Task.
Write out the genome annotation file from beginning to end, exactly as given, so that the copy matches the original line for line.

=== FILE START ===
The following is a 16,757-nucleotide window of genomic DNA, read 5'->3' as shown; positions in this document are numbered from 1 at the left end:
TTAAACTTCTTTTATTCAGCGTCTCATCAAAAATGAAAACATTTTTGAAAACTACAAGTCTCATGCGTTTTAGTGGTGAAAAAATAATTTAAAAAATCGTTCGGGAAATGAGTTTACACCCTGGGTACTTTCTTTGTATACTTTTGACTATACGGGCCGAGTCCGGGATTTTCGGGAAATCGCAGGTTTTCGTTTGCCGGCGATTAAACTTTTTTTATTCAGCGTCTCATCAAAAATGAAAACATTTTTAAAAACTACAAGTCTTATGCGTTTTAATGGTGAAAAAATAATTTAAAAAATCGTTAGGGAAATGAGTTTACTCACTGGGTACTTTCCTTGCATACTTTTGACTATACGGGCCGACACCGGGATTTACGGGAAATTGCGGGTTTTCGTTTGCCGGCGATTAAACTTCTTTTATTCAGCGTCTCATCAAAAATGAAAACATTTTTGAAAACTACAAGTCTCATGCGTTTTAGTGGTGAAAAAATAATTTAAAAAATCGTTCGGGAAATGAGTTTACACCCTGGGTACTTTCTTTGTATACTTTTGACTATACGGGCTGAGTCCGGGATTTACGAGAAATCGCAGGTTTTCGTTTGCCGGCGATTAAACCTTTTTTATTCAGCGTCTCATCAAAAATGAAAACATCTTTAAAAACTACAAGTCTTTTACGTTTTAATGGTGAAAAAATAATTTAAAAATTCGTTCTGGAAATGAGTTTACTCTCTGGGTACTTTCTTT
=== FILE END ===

The following is a 16,757-nucleotide window of genomic DNA, read 5'->3' as shown; positions in this document are numbered from 1 at the left end:
TTAAACTTCTTTTATTCAGCGTCTCATCAAAAATGAAAACATTTTTGAAAACTACAAGTCTCATGCGTTTTAGTGGTGAAAAAATAATTTAAAAAATCGTTCGGGAAATGAGTTTACACCCTGGGTACTTTCTTTGTATACTTTTGACTATACGGGCCGAGTCCGGGATTTTCGGGAAATCGCAGGTTTTCGTTTGCCGGCGATTAAACTTTTTTTATTCAGCGTCTCATCAAAAATGAAAACATTTTTAAAAACTACAAGTCTTATGCGTTTTAATGGTGAAAAAATAATTTAAAAAATCGTTAGGGAAATGAGTTTACTCACTGGGTACTTTCCTTGCATACTTTTGACTATACGGGCCGACACCGGGATTTACGGGAAATTGCGGGTTTTCGTTTGCCGGCGATTAAACTTCTTTTATTCAGCGTCTCATCAAAAATGAAAACATTTTTGAAAACTACAAGTCTCATGCGTTTTAGTGGTGAAAAAATAATTTAAAAAATCGTTCGGGAAATGAGTTTACACCCTGGGTACTTTCTTTGTATACTTTTGACTATACGGGCTGAGTCCGGGATTTACGAGAAATCGCAGGTTTTCGTTTGCCGGCGATTAAACCTTTTTTATTCAGCGTCTCATCAAAAATGAAAACATCTTTAAAAACTACAAGTCTTTTACGTTTTAATGGTGAAAAAATAATTTAAAAATTCGTTCTGGAAATGAGTTTACTCTCTGGGTACTTTCTTT